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I have frequently heard people blaming engine problems on letting the fuel in the fuel tank get too low, in so doing allowing sediment to be sucked into the fuel pump, which then causes a blockage.

I personally find this very hard to believe for a number of reasons, for example -

1) The fuel will be constantly being "swooshing" around as you drive around corners, so stirring up any sediment, which will then go through the pump and filter.

2) On many cars, the fuel pick-up point is very low in the tank and, if the pump is not inside the tank, the tank outlet may well be on the bottom of the tank, so any sediment would be sucked in no matter how low the fuel is.

3) When you fill up, the fresh fuel will disturb any sediment and distribute it in the fuel, ready to be sucked into the pump.

4) I have owned a number of classic cars and have never seen any sediment in their fuel tanks when removing them from the car.

I will be interested to hear if any one has really seen this and has experience of sediment causing blockages, especially when it only occurred after letting the fuel tank get low on fuel.

My question is - Is it really not advisable to let your fuel tank get low on fuel?

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The problem with running the tank low in older cars is that the fuel cooled the fuel pump.

enter image description here

The fuel pump would just hang out in the bottom of the tank with all the fuel and the fuel would wick away heat. When the tank gets low the pump is no longer covered by the fuel. With little fuel covering the pump, the pump gets hot. The pump wears more when its hot and just doesn't like to be hot. There are instances where filling an empty tank with with cold fuel causes the hot pump to contract and the car not to start.

enter image description here

Most if not all new cars use a fuel pump module where the pump sits in a big plastic cup. That cup is always full of fuel to cool the pump. The cup only runs dry as you completely run out of fuel, but then your only running another minute or two. These vehicles are not affected by low fuel unless you run out completely.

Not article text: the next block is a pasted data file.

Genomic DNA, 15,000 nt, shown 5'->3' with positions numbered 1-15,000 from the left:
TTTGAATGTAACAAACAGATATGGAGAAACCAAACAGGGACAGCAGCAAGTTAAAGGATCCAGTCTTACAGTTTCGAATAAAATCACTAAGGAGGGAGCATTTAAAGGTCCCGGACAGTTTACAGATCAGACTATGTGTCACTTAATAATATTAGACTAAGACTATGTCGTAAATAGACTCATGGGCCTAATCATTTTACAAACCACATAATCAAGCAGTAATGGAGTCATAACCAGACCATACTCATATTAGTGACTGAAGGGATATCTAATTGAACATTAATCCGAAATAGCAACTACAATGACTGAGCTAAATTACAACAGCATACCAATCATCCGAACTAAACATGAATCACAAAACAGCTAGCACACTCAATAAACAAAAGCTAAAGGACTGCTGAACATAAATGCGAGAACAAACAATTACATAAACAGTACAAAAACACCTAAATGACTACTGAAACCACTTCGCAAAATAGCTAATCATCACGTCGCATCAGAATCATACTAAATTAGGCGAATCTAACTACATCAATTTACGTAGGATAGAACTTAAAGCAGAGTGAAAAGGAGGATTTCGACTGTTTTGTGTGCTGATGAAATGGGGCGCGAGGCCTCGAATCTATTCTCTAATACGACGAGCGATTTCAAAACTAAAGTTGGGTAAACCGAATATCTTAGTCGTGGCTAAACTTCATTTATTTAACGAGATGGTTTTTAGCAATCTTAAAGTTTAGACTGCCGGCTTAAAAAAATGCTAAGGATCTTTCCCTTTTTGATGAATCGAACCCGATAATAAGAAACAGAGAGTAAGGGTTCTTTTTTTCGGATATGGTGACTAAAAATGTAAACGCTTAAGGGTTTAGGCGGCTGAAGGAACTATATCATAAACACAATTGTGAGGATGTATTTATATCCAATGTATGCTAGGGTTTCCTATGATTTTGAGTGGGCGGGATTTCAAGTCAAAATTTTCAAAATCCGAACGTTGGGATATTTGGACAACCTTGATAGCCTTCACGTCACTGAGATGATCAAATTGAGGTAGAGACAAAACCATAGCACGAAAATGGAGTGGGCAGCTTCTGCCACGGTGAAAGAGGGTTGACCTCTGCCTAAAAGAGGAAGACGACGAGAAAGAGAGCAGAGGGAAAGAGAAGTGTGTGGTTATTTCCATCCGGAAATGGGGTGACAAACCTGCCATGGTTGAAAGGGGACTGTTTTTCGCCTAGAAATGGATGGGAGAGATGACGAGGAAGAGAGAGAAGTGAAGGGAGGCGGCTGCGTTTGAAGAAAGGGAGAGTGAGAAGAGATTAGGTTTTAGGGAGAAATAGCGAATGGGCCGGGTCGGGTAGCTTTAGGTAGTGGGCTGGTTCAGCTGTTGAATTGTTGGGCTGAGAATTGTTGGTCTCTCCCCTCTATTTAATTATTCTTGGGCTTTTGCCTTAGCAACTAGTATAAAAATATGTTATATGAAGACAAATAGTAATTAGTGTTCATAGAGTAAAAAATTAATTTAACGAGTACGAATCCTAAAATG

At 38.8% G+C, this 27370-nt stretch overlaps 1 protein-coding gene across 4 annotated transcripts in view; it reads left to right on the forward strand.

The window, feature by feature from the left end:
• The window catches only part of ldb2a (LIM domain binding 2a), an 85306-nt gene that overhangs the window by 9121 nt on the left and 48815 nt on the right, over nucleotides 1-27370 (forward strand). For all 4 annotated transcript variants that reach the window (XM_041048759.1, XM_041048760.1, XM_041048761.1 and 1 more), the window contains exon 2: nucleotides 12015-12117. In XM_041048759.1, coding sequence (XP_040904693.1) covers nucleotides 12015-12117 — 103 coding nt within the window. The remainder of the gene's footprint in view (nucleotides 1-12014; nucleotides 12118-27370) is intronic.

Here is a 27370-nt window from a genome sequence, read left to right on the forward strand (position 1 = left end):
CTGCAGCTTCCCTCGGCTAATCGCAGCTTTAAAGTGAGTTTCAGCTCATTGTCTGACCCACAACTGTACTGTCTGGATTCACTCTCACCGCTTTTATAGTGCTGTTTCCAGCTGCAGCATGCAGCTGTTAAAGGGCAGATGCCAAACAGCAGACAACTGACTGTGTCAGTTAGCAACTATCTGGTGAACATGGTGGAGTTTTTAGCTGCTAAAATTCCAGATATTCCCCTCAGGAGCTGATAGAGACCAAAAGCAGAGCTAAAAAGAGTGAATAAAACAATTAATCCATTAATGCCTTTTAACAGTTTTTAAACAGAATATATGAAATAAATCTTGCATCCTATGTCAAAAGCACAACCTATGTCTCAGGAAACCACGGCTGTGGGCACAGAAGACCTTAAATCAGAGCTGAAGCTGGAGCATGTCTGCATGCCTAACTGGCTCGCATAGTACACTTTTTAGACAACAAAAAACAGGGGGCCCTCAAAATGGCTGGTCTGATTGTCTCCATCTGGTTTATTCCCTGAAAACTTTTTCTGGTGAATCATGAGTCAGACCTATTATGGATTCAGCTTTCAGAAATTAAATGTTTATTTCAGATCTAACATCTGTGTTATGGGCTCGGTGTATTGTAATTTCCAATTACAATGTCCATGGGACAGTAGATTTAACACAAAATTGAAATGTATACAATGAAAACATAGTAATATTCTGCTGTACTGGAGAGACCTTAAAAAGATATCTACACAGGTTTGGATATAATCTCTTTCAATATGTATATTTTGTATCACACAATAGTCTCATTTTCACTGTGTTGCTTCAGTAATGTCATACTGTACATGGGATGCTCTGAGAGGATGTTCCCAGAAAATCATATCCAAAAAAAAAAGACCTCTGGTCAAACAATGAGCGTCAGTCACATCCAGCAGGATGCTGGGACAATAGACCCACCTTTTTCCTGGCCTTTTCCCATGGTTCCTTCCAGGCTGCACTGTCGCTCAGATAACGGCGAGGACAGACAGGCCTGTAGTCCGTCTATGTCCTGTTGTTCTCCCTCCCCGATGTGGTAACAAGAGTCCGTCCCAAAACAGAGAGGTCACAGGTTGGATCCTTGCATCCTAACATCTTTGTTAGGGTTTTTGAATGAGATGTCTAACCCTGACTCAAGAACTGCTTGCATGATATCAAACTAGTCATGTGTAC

Sediment is not a big problem unless your getting fuel from unrespectable places. As you can see from both pictures, both pumps have a input filter (sometimes called a sock) and both socks sit on the bottom of the tank. If any sediment makes it into the tank it will be picked up if the tank is full or empty.

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    I hope you haven't just dismantled your fuel pump just to answer my question? :) A good reason not to run low though. – HandyHowie Feb 18 '16 at 23:11
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    @HandyHowie No fuel pumps were harmed during the making of this post. – vini_i Feb 19 '16 at 2:54
  • Actually, the pump is cooled by fuel by having fuel pass through it rather than being submerged in it. I believe it acts as a lubricant as well. So if you starve the pump of fuel the internal friction and heat will kill it pretty quick. But that happens only when you are completely dry, not low. – I have no idea what I'm doing Feb 19 '16 at 12:30
  • @IhavenoideawhatI'mdoing The pump can't be cooled by the fuel it pumps. In the pump the fuel first passes through mechanism that moves the fuel. That could be an impeller or gear rotor. After that it passes around rotor assembly. The action of passing through the impeller or gear rotor heats up the fuel. Then the hot fuel then can't draw away any heat. The idea is similar to a turbo charger that needs an inter cooler. The impeller whips the air, hearing it and then the compressed air requires cooling. – vini_i Feb 19 '16 at 12:40
  • @vini_i I believe friction of moving parts heats up the pump, the fuel itself won't be measurably hotter after passing the impeller (except the heat it absorbs from the whole pump while passing). You can't compare a fuel pump to a turbocharger, as a turbocharger is designed to compress air, increasing it's temperature significantly. Fuel won't be compressed inside a fuel pump and it wouldn't be even if you ran it through a turbocharger. – I have no idea what I'm doing Feb 19 '16 at 12:44

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